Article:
African American History

Robert Smalls

Robert Smalls

In 1862, Robert Smalls, an enslaved crew-member of the CSS Planter, steals the boat, sails it past the heavily armed defenses of Charleston Harbor in South Carolina and delivers it into the hands of the Union forces further out. The bold act makes Smalls a hero in the North, an outlaw throughout the Confederacy and a powerful symbol of hope and freedom to the enslaved people of the South.

Ronald Erwin McNair

Ronald Erwin McNair

Inducted into the South Carolina Hall Of Fame, Ronald McNair was the second African-American to go into space, and was part of the STS-51L crew that died when the Space Shuttle Challenger exploded shortly after lift-off in 1986.

February 6, 1968 - All Star Bowling Lanes Protest Turns Violent

By Beryl Dakers

Dr. Emma McCain

The Civil Rights Act of 1964 ordered all public places and schools to desegregate and serve blacks and whites equally. For four years, from 1964 to 1968, Orangeburg's All Star Bowling Lanes refused to obey the Act and continued to turn away African Americans

On February 6, 1968, 300 students from South Carolina State and Claflin College demonstrated in the parking lot of All Star Bowling Lanes. They were met by 100 law enforcement officers who beat them with sticks and drove them away. 

Orangeburg Massacre: A Conversation with Henry Smith's Sister

By Beryl Dakers

Ora Sue Smith Hughes

Ora Sue Smith Hughes shares memories about her brother, Henry Smith (1948-1968), one of the three slain victims in the Orangeburg Massacre. South Carolina State College student Henry Smith had an interest in the growing civil rights movement, admiring leaders like Martin Luther King, Jr. His death continues to impact the family, even the generation who didn't have the opportunity to know him in person.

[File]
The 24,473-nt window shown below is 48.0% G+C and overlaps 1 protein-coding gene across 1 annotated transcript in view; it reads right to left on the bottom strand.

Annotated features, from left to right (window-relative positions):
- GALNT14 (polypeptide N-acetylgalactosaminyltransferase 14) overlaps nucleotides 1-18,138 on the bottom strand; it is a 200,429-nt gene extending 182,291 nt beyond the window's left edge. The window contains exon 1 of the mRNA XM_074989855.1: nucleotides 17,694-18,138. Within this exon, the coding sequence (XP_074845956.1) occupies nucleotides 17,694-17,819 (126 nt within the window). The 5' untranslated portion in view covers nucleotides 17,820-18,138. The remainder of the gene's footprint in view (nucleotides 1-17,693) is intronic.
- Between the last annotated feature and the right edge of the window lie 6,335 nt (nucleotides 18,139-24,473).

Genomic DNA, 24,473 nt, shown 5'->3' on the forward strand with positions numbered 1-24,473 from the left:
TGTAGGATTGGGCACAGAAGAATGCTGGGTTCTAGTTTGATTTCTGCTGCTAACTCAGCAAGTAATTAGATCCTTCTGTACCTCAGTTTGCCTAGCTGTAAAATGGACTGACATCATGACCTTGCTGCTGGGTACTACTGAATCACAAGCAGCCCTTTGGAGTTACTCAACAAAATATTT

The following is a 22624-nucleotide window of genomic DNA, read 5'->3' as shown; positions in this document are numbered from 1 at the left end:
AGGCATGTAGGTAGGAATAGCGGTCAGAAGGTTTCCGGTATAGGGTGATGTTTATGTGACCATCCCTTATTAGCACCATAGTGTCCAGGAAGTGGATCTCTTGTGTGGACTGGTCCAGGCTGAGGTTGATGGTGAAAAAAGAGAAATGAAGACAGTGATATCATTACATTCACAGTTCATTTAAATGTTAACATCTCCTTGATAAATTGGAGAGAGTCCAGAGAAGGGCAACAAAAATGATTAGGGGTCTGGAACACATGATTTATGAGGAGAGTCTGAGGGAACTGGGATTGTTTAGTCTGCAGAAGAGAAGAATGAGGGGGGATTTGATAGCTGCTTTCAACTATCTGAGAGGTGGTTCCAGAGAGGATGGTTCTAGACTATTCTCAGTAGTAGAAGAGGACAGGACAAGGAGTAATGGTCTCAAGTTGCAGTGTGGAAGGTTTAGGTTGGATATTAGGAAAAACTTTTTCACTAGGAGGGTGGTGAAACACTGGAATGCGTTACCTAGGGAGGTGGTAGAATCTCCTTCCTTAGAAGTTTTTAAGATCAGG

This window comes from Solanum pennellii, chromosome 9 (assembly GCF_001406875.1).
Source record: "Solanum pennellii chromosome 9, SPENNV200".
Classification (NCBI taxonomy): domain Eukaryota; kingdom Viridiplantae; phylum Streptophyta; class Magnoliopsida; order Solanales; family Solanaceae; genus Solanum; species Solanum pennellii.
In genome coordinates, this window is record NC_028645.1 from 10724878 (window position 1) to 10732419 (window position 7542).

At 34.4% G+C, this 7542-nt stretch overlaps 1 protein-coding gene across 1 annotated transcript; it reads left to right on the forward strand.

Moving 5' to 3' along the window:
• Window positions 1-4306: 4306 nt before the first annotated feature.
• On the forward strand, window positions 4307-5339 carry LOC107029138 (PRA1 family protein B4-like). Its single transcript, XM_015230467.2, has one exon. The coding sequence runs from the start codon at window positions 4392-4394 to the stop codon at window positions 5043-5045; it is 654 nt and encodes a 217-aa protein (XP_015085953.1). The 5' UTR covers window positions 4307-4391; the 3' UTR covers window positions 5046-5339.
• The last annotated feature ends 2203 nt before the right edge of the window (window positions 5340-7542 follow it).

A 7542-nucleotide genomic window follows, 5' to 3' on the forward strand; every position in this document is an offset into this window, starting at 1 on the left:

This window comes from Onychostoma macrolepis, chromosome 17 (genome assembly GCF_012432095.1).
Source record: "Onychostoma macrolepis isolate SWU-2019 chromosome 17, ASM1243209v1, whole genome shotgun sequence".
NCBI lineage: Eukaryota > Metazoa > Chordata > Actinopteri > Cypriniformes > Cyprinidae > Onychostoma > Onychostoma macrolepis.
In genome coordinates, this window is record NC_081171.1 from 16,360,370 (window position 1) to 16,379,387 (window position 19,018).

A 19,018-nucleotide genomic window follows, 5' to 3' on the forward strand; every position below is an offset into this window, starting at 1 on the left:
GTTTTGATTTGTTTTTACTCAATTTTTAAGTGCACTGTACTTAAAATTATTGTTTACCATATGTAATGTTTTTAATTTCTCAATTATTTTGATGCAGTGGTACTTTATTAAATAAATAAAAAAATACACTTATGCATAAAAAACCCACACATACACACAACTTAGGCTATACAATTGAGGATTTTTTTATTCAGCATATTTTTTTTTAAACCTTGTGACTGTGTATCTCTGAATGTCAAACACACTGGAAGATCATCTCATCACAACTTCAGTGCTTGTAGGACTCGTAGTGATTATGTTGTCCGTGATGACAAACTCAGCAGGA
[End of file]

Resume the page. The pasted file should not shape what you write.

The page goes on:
Orangeburg Massacre: South Carolina and National Response to Tragedy

By Beryl Dakers

Police officers with guns

Representative James E. Clyburn sits down with South Carolina ETV to talk about the country and South Carolina's response to the Orangeburg Massacre.

Clyburn also compares how the Kent State shooting of 1970, which occurred two years after the Orangeburg Massacre, received far more attention and outcry from the public.

David Drake aka “Dave the Potter”

Dave the Potter

David Drake was an enslaved African American in Edgefield, South Carolina during the first three quarters of the nineteenth century.  He’s known today for the magnificent quality of the pots he made, the size of the pots, and he wrote poems on some of his pots—during an era when it was a crime for slaves to know how to read and write.

The Orangeburg Massacre: Alumni Discuss Lifelong Effects and the FBI Investigation

By Ty Moody

Fifty years later,  SC State University Alumni gather for a conversation about the lifelong effects of the Orangeburg Massacre a

Fifty years later, South Carolina State University (SCSU) Alumni gather for a conversation about the lifelong effects of the Orangeburg Massacre and the final FBI investigation report.

On the evening of February 8, 1968, SCSU students started a bonfire on the front of campus which is located in Orangeburg, South Carolina. As police and firefighters attempted to put out the fire, officer David Shealy was injured by a thrown object. As a result, South Carolina Highway Patrol officers fired shots at the protestors.

The Orangeburg Massacre 50 Years Later: Remembrances

By Ty Moody

SC State University Alumni gather for a conversation about the tragic event that occurred on February 8, 1968.

South Carolina State University (SCSU) Alumni gather for a conversation about the tragic event that occurred on February 8, 1968.

Fifty years ago, SCSU students started a bonfire on the front of campus which is located in Orangeburg, South Carolina. As police and firefighters attempted to put out the fire, officer David Shealy was injured by a thrown object. As a result, South Carolina Highway Patrol officers fired shots at the protestors. Three young men were killed and many students were injured.

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